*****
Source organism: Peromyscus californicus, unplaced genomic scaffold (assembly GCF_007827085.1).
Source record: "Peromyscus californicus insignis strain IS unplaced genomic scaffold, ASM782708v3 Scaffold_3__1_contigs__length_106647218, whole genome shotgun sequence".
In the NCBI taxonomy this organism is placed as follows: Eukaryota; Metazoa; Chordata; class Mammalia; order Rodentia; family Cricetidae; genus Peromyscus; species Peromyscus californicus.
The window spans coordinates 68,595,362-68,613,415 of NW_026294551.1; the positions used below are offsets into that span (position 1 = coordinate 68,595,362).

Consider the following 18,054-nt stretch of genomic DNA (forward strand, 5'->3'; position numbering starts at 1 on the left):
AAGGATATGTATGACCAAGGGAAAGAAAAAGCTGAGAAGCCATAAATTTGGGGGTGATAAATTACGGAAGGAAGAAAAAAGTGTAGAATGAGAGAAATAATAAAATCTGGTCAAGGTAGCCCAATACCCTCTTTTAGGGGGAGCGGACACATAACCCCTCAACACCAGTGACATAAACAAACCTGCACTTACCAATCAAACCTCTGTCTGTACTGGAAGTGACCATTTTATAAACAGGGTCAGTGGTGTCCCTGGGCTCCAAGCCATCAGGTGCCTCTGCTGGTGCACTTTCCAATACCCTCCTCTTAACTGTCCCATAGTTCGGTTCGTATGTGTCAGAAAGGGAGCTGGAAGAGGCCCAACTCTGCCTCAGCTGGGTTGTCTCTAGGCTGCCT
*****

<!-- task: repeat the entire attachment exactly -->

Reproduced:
Source organism: Peromyscus californicus, unplaced genomic scaffold (assembly GCF_007827085.1).
Source record: "Peromyscus californicus insignis strain IS unplaced genomic scaffold, ASM782708v3 Scaffold_3__1_contigs__length_106647218, whole genome shotgun sequence".
In the NCBI taxonomy this organism is placed as follows: Eukaryota; Metazoa; Chordata; class Mammalia; order Rodentia; family Cricetidae; genus Peromyscus; species Peromyscus californicus.
The window spans coordinates 68,595,362-68,613,415 of NW_026294551.1; the positions used below are offsets into that span (position 1 = coordinate 68,595,362).

Consider the following 18,054-nt stretch of genomic DNA (forward strand, 5'->3'; position numbering starts at 1 on the left):
AAGGATATGTATGACCAAGGGAAAGAAAAAGCTGAGAAGCCATAAATTTGGGGGTGATAAATTACGGAAGGAAGAAAAAAGTGTAGAATGAGAGAAATAATAAAATCTGGTCAAGGTAGCCCAATACCCTCTTTTAGGGGGAGCGGACACATAACCCCTCAACACCAGTGACATAAACAAACCTGCACTTACCAATCAAACCTCTGTCTGTACTGGAAGTGACCATTTTATAAACAGGGTCAGTGGTGTCCCTGGGCTCCAAGCCATCAGGTGCCTCTGCTGGTGCACTTTCCAATACCCTCCTCTTAACTGTCCCATAGTTCGGTTCGTATGTGTCAGAAAGGGAGCTGGAAGAGGCCCAACTCTGCCTCAGCTGGGTTGTCTCTAGGCTGCCT